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 The Room

In that place between wakefulness and dreams, I found myself in the room.
There were no distinguishing features except the one wall covered with small
index cards files. They were like the ones in libraries that list titles by
author or subject in alphabetical order. But these files, which stretched
from floor to ceiling and seemingly endlessly in either direction, had very
different readings.

As I drew near the wall of files, the first to catch my attention was one
that read "Girls I Have Liked." I opened it and began flipping through the
cards. I quickly shut it, shocked to realize that I recognized the names
written on each one. And then, without being told, I knew exactly where I

This lifeless room with its small files was a crude catalog system for my
life. Here were written the actions of my every moment, big and small, in a
detail my memory couldn't match.

A sense of wonder and curiosity, coupled with horror, stirred within me as I
began randomly opening files and exploring their content. Some brought joy
and sweet memories; others a sense of shame and regret so intense that I
would look over my shoulder to see if anyone was watching.

A file named "Friends" was next to one marked "Friends I have Betrayed." The
titles ranged from the mundane to the outright weird. "Books I Have Read,"
"Lies I have Told," "Comfort I Have Given," "Jokes I Have Laughed At," Some
were almost hilarious in their exactness: "Things I Have Yelled at My
Brothers." Others I couldn't laugh at: "Things I Have Done In My Anger,"
"Things I Have Muttered Under My Breath At My Parents."

I never ceased to be surprised by the contents. Often there were many more
cards than I expected. Sometimes fewer than I'd hoped. I was overwhelmed by
the sheer volume of the life I had lived. Could it be possible that I had
the time in my 20 years to write each of these thousands or even millions of
cards? But each card confirmed this truth. Each was written in my own
handwriting and was signed with my own signature. When I pulled out the file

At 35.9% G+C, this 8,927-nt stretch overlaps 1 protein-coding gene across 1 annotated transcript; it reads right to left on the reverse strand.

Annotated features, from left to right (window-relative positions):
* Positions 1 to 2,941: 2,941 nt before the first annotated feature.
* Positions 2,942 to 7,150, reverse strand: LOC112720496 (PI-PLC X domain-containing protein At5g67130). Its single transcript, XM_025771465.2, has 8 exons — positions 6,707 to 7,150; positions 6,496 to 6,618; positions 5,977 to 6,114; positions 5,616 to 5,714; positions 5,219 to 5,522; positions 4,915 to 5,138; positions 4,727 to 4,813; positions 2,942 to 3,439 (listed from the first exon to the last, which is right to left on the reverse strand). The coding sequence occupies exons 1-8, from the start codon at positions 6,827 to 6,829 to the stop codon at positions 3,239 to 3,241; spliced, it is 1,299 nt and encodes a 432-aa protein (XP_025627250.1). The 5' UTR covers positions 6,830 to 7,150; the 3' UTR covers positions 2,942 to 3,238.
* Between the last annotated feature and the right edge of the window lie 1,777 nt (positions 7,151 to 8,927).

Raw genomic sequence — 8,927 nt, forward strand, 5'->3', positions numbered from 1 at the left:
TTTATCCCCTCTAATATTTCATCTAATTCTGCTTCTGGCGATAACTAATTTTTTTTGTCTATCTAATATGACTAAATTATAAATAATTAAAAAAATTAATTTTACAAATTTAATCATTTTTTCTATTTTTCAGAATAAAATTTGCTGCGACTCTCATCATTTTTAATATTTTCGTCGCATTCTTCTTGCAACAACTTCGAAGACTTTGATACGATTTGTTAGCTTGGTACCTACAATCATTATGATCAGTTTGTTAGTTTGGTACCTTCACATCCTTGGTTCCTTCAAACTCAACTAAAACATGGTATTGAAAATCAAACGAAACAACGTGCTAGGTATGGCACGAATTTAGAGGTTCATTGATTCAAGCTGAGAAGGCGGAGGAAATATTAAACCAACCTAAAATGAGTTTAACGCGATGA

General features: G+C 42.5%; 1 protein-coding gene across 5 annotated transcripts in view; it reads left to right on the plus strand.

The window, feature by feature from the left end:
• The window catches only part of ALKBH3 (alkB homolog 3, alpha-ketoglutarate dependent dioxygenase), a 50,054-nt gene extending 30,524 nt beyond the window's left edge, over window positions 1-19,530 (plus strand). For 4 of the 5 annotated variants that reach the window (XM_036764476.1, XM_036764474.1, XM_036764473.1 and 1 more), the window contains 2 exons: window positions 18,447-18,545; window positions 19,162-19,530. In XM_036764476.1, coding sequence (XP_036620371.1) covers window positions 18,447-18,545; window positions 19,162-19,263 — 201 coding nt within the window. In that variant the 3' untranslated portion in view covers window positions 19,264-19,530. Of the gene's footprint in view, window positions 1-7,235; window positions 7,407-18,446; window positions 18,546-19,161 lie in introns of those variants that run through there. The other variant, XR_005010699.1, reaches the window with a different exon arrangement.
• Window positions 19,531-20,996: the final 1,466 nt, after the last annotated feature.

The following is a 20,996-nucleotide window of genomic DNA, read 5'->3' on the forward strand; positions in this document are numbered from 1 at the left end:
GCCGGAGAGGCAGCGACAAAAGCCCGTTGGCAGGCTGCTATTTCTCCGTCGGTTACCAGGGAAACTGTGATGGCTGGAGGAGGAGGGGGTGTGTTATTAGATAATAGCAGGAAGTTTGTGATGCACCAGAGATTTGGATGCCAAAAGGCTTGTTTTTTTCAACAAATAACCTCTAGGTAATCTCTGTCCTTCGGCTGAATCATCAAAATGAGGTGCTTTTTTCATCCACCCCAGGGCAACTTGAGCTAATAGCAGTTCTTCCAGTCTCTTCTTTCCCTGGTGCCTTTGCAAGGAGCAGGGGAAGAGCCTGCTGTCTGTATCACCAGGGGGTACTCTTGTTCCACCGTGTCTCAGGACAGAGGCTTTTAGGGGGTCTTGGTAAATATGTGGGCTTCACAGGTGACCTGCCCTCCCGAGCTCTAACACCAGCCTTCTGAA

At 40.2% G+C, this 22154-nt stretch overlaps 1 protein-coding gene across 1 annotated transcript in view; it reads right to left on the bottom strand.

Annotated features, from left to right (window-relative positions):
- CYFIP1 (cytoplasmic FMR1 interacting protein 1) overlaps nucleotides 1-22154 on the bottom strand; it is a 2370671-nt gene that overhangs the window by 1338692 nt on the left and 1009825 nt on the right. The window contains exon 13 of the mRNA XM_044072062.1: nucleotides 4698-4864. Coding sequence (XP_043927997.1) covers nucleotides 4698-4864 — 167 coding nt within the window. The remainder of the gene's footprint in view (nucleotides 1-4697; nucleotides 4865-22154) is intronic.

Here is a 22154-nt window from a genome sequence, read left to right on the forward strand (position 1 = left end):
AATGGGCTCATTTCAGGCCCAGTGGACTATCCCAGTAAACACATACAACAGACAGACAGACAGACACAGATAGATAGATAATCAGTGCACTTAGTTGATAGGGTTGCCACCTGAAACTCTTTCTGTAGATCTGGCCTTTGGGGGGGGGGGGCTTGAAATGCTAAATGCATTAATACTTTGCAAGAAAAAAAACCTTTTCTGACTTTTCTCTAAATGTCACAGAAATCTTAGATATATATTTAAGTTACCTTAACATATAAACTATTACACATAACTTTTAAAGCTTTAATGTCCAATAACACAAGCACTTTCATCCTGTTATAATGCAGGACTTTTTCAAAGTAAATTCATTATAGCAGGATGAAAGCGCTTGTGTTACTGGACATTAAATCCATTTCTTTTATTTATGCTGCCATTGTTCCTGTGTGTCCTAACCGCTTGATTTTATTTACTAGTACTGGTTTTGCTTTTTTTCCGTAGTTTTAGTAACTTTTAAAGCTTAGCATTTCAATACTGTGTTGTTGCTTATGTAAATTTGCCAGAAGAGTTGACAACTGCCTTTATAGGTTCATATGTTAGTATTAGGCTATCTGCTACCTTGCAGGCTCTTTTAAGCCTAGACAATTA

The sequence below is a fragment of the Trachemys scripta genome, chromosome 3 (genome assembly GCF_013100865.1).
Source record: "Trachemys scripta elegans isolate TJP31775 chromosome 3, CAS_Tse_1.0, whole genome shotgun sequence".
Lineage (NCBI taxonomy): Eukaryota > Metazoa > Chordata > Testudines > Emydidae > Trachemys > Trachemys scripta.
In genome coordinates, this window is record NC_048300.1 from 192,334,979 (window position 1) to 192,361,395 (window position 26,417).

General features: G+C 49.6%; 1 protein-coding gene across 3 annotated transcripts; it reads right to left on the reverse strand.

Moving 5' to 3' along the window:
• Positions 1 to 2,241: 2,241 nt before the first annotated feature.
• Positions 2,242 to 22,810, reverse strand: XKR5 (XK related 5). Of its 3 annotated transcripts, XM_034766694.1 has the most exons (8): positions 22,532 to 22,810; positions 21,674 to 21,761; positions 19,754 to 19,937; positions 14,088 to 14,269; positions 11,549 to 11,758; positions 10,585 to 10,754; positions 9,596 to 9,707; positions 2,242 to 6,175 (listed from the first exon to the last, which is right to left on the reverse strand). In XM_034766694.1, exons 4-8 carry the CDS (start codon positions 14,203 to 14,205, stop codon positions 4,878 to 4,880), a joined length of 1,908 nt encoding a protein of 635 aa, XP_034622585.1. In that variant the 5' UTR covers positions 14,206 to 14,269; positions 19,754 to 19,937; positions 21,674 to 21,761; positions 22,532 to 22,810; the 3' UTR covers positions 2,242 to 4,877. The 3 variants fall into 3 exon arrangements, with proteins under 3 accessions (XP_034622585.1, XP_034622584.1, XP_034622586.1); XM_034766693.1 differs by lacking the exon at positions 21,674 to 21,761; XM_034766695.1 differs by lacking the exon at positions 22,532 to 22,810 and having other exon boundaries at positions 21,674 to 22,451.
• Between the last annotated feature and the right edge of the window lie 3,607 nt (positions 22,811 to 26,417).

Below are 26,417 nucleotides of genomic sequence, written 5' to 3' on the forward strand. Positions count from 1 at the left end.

marked "Songs I have Listened To," I realized the files grew to contain
their contents. The cards were packed tightly, and yet after two or three
yards, I hadn't found the end of the file. I shut it, shamed, not so much by
the quality of the music, but more by the vast amount of time I knew that
file represented.

When I came to a file marked "Lustful Thoughts," I felt a chill run through
my body. I pulled the file out only an inch, not willing to test its size,
and drew out a card. I shuddered at its detailed content. I felt sick to
think that such a moment had been recorded. An almost animal rage broke on

One thought dominated my mind: "No one must ever see these cards! No one
must ever see this room! I have to destroy them." In an insane frenzy, I
yanked the file out. Its size didn't matter now. I had to empty and burn the
cards. But as I took it at one end and began pounding it on the floor, I
couldn't dislodge a single card. I became desperate and pulled out a card,
only to find it as strong as steel when I tried to tear it.

Defeated and utterly helpless, I returned the file to its slot. Leaning my
forehead against the wall, I let out a long, self-pitying sigh. And then I
saw it. The title bore "People I have Shared The Gospel With." The handle
was brighter than those around it, newer, almost unused. I pulled its handle
and a small box not more than three inches long fell into my hands. I could
count the cards it contained on one hand. And then the tears came.

I began to weep.

Sobs so deep that the hurt started in my stomach and shook through me. I
fell on my knees and cried. I cried out of shame, from the overwhelming
shame of it all. The rows of file shelves swirled in my tear-filled eyes. No
one must ever know of this room. I must lock it up and hide the key.

But then as I pushed away the tears, I saw Him. No, please not Him. Not
here. Oh, anyone but Jesus. I watched helplessly as he began opening the
files and read the cards. I couldn't bear to watch His response. And in the
moments I could bring myself to look at His face, I saw a sorrow deeper than
my own. He seemed to intuitively go to the worst boxes. Why did He have to
read every one? Finally He turned and looked at me from across the room. He
looked at me with pity in His eyes. But this was a pity that didn't anger
me. I dropped my head, covered my face with my hands and began to cry again.
He walked over to me and put His arm around me. He could have said so many

But He didn't say a word. He just cried with me. Then He got up and walked
back to the wall of files. Starting at one end of the room, He took out a
file and one by one, began to sign His name over mine on each card.

"No!" I shouted rushing to Him. All I could find to say was, "No, no," as I
pulled the card from Him. His name shouldn't be on these cards. But there it
was, written in red so rich, so dark, so alive. The name of Jesus covered
mine. It was written with His blood.

He gently took the card back. He smiled a sad smile and began to sign the
cards. I don't think I'll ever understand how He did it so quickly, but the
next instant it seemed I heard Him close the last file and walk back to my
side. He placed His hand on my shoulder and said, "It is finished." I stood
up and He led me out of the room.

There was no lock on its door. There were still cards to be written.

"I can do all things through Christ who strengthens me." Phil. 4:13

"For God so loved the world that He gave His one and only Son, that whoever
believes in Him shall not perish, but have eternal life." John 3:16

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